Downsizing Grief

The popular culture expects us all to toss grief around like rice at a wedding every time someone famous dies. But grief is not a small thing. What makes grief such a deeply felt emotion is the personal connection you have for the one who dies. To me, demanding that we all wallow in sadness over the death of a famous person is downsizing grief. 

PR: What a relief it was today to notice the inundation of coverage over the death of Muhammad Ali has abated (for now anyway — the funeral will ramp it up again). I’m beginning to feel like our popular culture is responsible for downsizing grief — for cheapening it by demanding we experience it each and every time a complete stranger who happens to be famous dies.

I don’t know if you ever watched the AMC series “Mad Men,” but I loved it. I own all seven seasons and have probably watched the entire series from end to end at least a couple times since its finale last year. For those of you who don’t know, “Mad Men” is a TV show set in the 1960s that follows the lives of the people who work in a Madison Avenue Advertising Agency. The show’s plot began in the summer of 1960 and its final episodes were set in the early part of 1970. It was cleverly written, very well acted and, except for some odd anachronisms, captured the decade of the sixties beautifully.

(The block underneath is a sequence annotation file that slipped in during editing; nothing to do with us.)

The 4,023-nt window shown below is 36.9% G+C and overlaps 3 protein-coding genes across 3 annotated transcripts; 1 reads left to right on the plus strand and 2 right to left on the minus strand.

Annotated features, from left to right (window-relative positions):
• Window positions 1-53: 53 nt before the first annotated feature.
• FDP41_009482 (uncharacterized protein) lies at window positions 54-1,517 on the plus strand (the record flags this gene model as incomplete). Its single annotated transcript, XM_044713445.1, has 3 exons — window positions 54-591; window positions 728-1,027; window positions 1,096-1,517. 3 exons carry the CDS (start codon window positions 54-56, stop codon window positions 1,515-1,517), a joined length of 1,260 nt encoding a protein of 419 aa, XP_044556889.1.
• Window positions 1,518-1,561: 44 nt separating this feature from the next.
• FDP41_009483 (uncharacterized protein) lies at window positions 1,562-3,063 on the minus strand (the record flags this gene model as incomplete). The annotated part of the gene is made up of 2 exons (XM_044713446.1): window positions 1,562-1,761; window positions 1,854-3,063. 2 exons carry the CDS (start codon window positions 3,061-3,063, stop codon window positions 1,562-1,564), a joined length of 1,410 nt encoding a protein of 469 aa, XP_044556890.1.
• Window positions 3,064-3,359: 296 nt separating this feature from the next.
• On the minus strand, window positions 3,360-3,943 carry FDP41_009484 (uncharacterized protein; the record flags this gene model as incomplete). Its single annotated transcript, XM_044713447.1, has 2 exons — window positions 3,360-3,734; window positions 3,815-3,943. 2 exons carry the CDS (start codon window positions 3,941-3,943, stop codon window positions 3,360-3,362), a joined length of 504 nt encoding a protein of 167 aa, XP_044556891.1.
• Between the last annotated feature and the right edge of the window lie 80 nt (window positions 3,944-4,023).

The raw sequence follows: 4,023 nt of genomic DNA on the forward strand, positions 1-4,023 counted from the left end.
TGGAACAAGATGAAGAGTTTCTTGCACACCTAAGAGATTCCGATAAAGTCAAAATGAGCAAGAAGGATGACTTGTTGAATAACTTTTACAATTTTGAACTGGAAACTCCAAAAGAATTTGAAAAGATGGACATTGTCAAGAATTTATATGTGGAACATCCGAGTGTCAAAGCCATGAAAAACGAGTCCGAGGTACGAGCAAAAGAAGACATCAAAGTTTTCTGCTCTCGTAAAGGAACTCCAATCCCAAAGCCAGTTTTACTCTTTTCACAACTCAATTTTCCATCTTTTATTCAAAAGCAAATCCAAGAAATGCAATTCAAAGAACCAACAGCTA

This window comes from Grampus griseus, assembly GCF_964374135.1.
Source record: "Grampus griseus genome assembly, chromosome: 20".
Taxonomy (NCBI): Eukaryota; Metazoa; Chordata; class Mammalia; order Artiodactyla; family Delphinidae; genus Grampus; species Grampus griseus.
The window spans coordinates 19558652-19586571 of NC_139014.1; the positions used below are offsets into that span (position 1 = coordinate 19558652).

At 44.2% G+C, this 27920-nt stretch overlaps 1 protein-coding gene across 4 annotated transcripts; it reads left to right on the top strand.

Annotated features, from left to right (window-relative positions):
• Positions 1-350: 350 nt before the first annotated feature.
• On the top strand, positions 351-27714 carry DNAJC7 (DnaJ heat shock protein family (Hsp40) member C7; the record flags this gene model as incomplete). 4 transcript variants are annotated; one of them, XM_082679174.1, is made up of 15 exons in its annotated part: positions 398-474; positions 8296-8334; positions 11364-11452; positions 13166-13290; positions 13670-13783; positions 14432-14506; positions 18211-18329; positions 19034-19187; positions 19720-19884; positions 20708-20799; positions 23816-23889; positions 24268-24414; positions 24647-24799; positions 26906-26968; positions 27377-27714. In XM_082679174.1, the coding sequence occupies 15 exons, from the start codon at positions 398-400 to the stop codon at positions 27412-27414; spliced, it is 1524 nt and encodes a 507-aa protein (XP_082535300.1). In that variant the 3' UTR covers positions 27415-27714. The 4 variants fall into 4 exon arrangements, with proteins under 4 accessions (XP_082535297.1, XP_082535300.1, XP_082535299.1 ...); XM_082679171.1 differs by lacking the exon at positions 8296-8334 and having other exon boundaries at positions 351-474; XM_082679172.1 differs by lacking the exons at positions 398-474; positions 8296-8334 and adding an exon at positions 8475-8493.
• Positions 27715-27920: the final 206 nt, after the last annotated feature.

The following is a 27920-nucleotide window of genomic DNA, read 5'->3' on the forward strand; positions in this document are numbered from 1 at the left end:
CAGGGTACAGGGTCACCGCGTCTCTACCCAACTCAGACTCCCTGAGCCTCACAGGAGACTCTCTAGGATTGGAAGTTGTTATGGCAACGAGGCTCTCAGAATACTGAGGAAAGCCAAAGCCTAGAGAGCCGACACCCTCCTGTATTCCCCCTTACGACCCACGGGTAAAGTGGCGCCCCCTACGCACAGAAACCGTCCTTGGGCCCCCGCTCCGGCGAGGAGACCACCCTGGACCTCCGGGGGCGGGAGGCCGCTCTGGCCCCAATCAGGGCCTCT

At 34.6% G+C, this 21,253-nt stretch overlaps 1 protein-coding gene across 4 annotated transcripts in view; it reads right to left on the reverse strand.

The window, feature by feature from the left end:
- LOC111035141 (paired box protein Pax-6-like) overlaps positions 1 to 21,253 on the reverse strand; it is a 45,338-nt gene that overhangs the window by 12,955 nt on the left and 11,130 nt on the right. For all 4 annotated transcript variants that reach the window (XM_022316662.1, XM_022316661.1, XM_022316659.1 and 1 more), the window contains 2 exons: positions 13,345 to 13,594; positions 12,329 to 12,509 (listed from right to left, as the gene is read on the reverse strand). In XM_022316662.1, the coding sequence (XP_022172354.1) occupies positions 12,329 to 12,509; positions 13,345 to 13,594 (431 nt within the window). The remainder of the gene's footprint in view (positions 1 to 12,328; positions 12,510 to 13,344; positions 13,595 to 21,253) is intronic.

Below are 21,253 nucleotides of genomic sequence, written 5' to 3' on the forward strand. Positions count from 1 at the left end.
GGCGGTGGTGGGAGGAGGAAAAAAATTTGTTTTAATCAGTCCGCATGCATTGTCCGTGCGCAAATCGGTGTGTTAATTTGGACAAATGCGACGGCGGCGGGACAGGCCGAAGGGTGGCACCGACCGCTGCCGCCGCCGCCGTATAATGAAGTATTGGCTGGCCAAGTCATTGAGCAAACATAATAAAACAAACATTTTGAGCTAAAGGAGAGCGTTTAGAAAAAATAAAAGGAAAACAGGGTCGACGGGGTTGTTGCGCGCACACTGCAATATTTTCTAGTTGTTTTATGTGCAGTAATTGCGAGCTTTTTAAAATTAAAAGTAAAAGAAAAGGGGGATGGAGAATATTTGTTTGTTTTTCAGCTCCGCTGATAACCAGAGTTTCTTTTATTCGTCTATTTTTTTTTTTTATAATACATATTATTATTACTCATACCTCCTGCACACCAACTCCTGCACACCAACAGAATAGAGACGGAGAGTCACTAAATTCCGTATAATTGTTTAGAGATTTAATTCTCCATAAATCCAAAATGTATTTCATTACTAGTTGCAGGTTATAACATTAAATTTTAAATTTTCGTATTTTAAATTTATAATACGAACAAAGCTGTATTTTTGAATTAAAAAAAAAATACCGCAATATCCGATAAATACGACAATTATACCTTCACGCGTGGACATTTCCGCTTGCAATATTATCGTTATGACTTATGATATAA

Season 2 takes place in 1962 and the setting for the episode “Six Month Leave” is the day after Marilyn Monroe is found dead. In one scene, Roger Sterling, the president of the company, finds the office manager Joan Holloway lying on the couch in his office crying. When he asks her what’s wrong, Joan expresses her grief over Marilyn’s death. Roger says to her, “It’s a terrible tragedy, but that woman’s a stranger.”

When it comes right down to it, I’m with Roger Sterling on this one. more

18 Comments on Downsizing Grief

  1. I thought I knew grief. I’ve never cried over a dead celebrity. I did shed tears after the Challenger Disaster. Also after 9/11. I didn’t shed any tears after Princess Diana died. My only thought about this whacko was that if she’d been home with her family instead of screwing some muzzie she’d still be alive. I try to not blame the victim – but I did in that case.

    I discovered I knew grief when Mrs. M. died last year after many weeks in the hospital. Many of you on here remember that after 64 straight days in the hospital she died in my arms. I had been at the hospital at least 16 hours a day every day. The hardest day for me was the day after she died. I woke up and had no place to go. And if you missed my thanks – thanks for all the kind words and prayers from all of you. You know who you are.

    You won’t know real grief until it happens to you. The real pain; the crying; the loneliness; the sleeplessness.

    So the people who are mourning celebrities they’ve never met; It’s not grief. They haven’t known grief. It’s just more pop psychology that they buy into on the internet.

  2. Will Penny: “That’s always the way, ain’t it”?

    Alex: “What’s always the way”?

    Will Penny: “Let a man die, right away he’s “good old Claude,” How was he ‘fore he bucked out?

  3. God bless you, Mr. Mxyzptlk. God bless you. I don’t even know if the there is a God, but even if there isn’t, God bless you anyway. I can’t even begin to imagine your loss. if there is a Heaven, I know you and the Mrs. will be there.